Sara Martín Blanco at Galería Yusto/Giner. A. Bolton
It’s a part of town that does not typically attract a lot of attention from tourists or locals.
Despite being close to the iconic Marbella arch the streets are quieter and not quite as polished as the town centre.
Strolling around the Polígono, or industrial area, you will find warehouses, car dealerships and wholesale shops with a scattering of people.
But according to some in the know, the area is slowly growing into an exciting cultural quarter attracting an increasing number of sculptors, artists and musicians.
It already boasts two impressive, modern art galleries, Galería Yusto/Giner and the Polígono Gallery, that opened in the last three years and are steadily drawing people away from the centre of town.
Like the Miami Design District, the Meatpacking District in New York and Factory 798 in Beijing, it’s hoped that the run down part of town could grow into a trendy, bustling neighbourhood popular with both national and international artists.
And the signs of such a transformation are already starting to appear with a trickle of artists moving into the empty, low rent, commercial spaces that were built in the 1980s.
Speaking to SUR in English, Sara Martín Blanco, 29, director of Galería Yusto/Giner, which opened last February, said: “With the two galleries we are trying to put Marbella on the map. But so far there’s a lot of work to be done.
“But hopefully it’s going that way. We have all these international artists which gives the area a pretty solid base.
“Plus we are in the midst of talks with the town hall to organize cultural events in this area.
“Marbella is an international brand but nobody ever associates any culture with the town and I think that’s what the town hall wants to do.”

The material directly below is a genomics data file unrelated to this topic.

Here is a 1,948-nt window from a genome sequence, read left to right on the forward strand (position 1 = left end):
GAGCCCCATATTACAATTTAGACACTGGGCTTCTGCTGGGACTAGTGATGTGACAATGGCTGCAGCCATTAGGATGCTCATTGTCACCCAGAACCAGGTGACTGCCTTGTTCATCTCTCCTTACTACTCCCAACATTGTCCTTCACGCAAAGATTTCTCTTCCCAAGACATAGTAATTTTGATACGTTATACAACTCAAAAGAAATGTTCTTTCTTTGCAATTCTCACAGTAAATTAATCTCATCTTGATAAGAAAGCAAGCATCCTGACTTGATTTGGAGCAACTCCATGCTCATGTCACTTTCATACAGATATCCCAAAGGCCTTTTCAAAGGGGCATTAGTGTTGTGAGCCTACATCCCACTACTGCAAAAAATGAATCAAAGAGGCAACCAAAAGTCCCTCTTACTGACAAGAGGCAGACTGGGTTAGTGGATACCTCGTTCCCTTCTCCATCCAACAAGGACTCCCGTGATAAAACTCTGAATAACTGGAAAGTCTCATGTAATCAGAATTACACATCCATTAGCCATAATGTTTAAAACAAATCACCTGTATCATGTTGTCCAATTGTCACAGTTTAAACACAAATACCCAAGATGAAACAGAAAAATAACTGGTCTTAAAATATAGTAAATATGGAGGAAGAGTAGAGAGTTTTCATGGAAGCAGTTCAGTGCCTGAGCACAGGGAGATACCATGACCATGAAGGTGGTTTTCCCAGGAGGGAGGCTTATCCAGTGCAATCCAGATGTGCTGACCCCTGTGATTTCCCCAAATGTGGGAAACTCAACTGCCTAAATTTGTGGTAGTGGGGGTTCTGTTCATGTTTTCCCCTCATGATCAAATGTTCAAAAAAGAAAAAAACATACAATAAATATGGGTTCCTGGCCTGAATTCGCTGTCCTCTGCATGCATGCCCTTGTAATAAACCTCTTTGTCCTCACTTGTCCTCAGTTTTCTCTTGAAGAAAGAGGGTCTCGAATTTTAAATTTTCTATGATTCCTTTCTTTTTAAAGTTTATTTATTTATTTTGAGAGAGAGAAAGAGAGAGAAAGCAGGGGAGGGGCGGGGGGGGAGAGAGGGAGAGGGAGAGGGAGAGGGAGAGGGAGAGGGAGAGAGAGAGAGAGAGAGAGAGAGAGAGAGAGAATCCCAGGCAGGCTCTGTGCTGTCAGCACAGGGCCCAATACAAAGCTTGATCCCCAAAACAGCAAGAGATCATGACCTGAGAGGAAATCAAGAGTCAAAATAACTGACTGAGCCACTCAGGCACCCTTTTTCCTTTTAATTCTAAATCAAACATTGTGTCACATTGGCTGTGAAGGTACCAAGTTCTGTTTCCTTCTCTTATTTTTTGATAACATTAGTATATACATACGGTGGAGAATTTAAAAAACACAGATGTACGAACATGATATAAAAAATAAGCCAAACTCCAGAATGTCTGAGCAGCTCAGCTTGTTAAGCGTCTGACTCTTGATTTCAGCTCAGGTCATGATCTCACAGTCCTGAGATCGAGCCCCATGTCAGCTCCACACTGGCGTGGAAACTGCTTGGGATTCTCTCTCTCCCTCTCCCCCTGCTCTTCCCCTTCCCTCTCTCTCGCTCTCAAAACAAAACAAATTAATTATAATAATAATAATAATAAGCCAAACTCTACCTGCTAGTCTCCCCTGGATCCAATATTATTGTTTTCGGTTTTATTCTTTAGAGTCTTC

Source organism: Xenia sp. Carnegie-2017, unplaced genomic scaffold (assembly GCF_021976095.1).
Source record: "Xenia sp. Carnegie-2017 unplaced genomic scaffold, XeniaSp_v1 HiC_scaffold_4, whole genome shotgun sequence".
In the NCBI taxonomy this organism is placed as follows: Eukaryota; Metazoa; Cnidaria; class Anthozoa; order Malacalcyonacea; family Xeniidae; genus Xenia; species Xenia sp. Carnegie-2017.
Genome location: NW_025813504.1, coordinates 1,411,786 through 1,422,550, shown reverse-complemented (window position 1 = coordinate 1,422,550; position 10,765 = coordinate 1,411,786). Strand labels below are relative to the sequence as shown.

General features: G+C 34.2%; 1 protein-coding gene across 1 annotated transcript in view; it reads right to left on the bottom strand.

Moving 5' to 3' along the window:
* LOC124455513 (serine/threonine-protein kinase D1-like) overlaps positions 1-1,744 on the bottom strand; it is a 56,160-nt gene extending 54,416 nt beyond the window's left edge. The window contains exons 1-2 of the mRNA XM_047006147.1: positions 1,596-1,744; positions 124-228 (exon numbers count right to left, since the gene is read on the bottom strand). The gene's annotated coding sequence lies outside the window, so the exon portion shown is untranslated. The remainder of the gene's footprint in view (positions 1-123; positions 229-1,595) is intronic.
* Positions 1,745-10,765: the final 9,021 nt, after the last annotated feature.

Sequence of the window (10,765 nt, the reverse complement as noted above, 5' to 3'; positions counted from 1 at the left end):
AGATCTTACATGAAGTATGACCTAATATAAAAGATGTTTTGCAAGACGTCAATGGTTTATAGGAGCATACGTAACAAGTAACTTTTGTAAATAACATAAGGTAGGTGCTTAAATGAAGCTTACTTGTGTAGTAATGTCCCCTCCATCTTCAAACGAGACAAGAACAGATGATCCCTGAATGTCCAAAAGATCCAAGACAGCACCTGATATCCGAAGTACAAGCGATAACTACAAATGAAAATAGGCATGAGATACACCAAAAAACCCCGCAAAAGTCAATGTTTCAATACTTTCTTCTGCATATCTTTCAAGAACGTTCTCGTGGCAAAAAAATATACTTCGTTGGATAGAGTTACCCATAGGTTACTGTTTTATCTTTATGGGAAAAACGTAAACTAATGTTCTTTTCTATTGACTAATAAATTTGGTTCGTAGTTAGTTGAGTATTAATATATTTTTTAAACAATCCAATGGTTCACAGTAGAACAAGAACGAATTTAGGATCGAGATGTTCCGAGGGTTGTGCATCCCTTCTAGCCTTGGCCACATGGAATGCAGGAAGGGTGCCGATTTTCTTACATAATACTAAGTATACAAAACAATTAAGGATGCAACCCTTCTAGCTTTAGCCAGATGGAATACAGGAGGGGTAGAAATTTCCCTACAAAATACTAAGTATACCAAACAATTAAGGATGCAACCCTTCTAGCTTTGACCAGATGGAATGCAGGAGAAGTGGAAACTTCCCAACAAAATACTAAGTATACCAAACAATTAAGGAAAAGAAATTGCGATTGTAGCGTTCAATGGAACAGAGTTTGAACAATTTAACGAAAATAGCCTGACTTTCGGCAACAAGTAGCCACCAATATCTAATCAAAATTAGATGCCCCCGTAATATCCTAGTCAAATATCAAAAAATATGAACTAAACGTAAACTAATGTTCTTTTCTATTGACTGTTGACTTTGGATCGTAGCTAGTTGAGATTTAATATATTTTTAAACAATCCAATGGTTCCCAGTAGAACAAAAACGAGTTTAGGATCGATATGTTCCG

Sara said that she would like to see more artist residencies in the industrial area.
“Imagine if you could bring international artists here for six months and people could visit their studios and see what they are doing,” said Sara. “It’s an attractive place to work because of the climate, closeness to the sea and places like Malaga, which has a lot going for it culturally.
“Miami had an area that was derelict and then they opened the galleries and the artists followed. The thing about these areas is that they are cheaper to rent and so they are more accessible to the artists.”
She added: “There’s actually a lot of movement in this area because of all the car dealerships, wholesale shops and furniture warehouses. People make their way here already so now they just need to know it’s a cultural space. That’s just what’s missing. The cultural association.”
A stone’s throw from Galería Yusto/Giner lies the Poligono Gallery which opened in August 2009.
Run by Maite Colomer and her partner Sophie Gravier, it puts on three to four exhibitions a year featuring Spanish and international contemporary artists with a special focus on Asian and Chinese contemporary art.
The pair spent three years working as gallery directors in Beijing before deciding to open the art space in Marbella, which they hope will emulate the industrial environment of the art district in Beijing, the famous 798 Factory.
This was an old and abandoned communist factory transformed into art studios, galleries and trendy cafés, which has become the epicentre of the Chinese avant-garde movement.
Maite said: “The industrial area of Marbella is very close to the centre of the city and it has amazing warehouses which could be reconverted into art spaces, cafés or shops, just like what has happened in the Meatpacking District in New York,” she said.
Maite explained that when they opened the gallery in the neighbourhood there were no artists or musicians locally.
“Then we met the sculptor and musician Manolo Olarte and discovered his underground concerts at his studio, which was a lot of fun,” she said.
“He has a percussion improvisation band, La Contenta, and they make their own instruments, they are really good.
“Then we met painter Maria Moreno who also has her studio here and the sculptor Nimrod Messeg who just recently converted his studio into a gallery. There is also artist Javier Martin, a French sculptor working in wood and Panorama 187, a project of artists’ studios where they share studios and create together.”
So could Marbella’s Polígono district really become a cultural quarter to lure art lovers away from the galleries in the centre of Marbella and Puerto Banús?
Maite added: “Industrial areas becoming cultural hotspots is a global trend. We have worked in the 798 factory and we’ve seen it transform into the hippest place in China in front of our eyes. We think the same could happen in Marbella. There is already a strong demand for this kind of urban activities.”